Best for beginners
A beautiful ski resort located a 5 hour drive from Tokyo. The ski area has plentiful beginner slopes, with 16 green runs throughout the resort. Unlike many other Japanese ski resorts, beginners are not confined to the base area of the mountain at Nozawa. Instead, it is possible to reach the Yamabiko Station at 1,407 metres and descend on beginner terrain only, providing first timers with some great views and a wonderful skiing experience.
Nozawa boasts a fantastic learning environment, with an international ski school offering both group and private lessons, taught by professionals from around the world.Read our beginner’s guide to skiing Japan
Best ski resorts for advanced skiers
There’s a never-ending debate between Niseko and Hakuba locals over which ski resort is better, but the truth is that both are incredible on their day. Like Niseko, Hakuba is internationally renowned, and has the terrain, snow and services to attract the best skiers and snowboarders from all over the world.
Technically, Hakuba Valley is Japan’s largest ski resort, though it’s really a partnership of ten resorts accessible on a single lift pass (you’ll need to take a bus to travel between resorts).
Located in the Japanese Alps, Hakuba has some of the best backcountry skiing and steeps in Japan, which in recent years have helped earn its place as a stop on the Freeride World Tour, hosting riders like Travis Rice and Gigi Ruf.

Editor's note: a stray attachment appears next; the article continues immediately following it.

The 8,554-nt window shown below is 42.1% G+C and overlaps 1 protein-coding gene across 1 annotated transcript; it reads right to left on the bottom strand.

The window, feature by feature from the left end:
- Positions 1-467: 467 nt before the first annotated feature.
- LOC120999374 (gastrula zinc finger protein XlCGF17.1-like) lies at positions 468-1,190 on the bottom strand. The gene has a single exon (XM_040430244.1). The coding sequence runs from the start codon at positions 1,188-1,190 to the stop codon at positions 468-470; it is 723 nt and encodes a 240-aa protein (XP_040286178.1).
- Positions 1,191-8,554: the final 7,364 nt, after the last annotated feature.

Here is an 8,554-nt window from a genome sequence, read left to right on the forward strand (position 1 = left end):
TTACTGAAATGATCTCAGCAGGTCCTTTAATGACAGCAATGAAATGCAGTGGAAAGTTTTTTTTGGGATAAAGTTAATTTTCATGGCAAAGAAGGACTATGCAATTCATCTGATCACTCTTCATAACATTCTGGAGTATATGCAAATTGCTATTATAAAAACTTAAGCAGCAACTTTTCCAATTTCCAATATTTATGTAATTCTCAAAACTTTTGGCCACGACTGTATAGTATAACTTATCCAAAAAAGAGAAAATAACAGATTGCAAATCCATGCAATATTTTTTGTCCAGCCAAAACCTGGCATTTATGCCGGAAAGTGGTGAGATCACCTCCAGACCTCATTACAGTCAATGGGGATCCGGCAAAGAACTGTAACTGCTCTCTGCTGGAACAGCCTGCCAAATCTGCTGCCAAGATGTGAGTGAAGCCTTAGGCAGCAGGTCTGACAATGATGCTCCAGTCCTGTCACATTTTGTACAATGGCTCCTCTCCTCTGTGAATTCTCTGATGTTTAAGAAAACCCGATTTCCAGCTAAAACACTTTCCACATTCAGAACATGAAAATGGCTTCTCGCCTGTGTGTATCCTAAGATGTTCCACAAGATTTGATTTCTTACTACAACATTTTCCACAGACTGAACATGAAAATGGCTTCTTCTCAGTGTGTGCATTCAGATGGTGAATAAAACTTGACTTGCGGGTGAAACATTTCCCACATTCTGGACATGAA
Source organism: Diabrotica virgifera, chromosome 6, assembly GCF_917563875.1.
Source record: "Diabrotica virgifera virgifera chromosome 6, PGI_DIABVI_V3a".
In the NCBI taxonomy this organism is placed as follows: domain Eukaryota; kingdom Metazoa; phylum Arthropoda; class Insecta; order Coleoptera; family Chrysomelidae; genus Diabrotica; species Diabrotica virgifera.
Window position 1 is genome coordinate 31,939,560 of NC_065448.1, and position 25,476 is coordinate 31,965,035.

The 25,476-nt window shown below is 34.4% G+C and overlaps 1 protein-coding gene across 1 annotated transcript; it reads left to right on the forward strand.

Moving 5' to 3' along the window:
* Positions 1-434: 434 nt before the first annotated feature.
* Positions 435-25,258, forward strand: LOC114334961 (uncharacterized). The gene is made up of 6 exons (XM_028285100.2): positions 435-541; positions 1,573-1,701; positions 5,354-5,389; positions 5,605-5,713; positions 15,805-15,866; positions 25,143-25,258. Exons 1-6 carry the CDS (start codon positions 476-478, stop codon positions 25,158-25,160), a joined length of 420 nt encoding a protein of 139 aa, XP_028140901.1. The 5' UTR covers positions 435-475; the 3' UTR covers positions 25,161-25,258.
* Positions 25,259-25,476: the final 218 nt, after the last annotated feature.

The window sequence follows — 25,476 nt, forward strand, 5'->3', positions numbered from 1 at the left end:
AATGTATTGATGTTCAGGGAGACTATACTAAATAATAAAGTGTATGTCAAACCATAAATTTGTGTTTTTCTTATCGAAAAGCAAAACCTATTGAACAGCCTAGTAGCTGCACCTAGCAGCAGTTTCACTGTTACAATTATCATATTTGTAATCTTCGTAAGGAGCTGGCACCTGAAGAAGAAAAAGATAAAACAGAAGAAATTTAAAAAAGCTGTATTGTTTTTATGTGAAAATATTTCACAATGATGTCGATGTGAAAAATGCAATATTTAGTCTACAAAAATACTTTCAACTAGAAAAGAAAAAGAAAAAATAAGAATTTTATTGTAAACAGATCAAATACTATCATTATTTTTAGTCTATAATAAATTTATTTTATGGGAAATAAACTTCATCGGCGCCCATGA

Tanigawadake Tenjindaira or simply “Tenjin” if you’re a local, is a hard-core resort for serious riders, with the elusive mix of bucket loads of powder and steep terrain (the latter being the less common ingredient in Japan). Browse the comments in any ski forum and you’ll be regaled with stories from riders who all claim they were the first to “discover” the place (whatever that means), and while the resort has definitely worked itself into the conversation on skiing in Japan, the challenging and avalanche-prone nature of the terrain means it will likely never be prone to the kind of crowds commonly found in places like Niseko or Hakuba.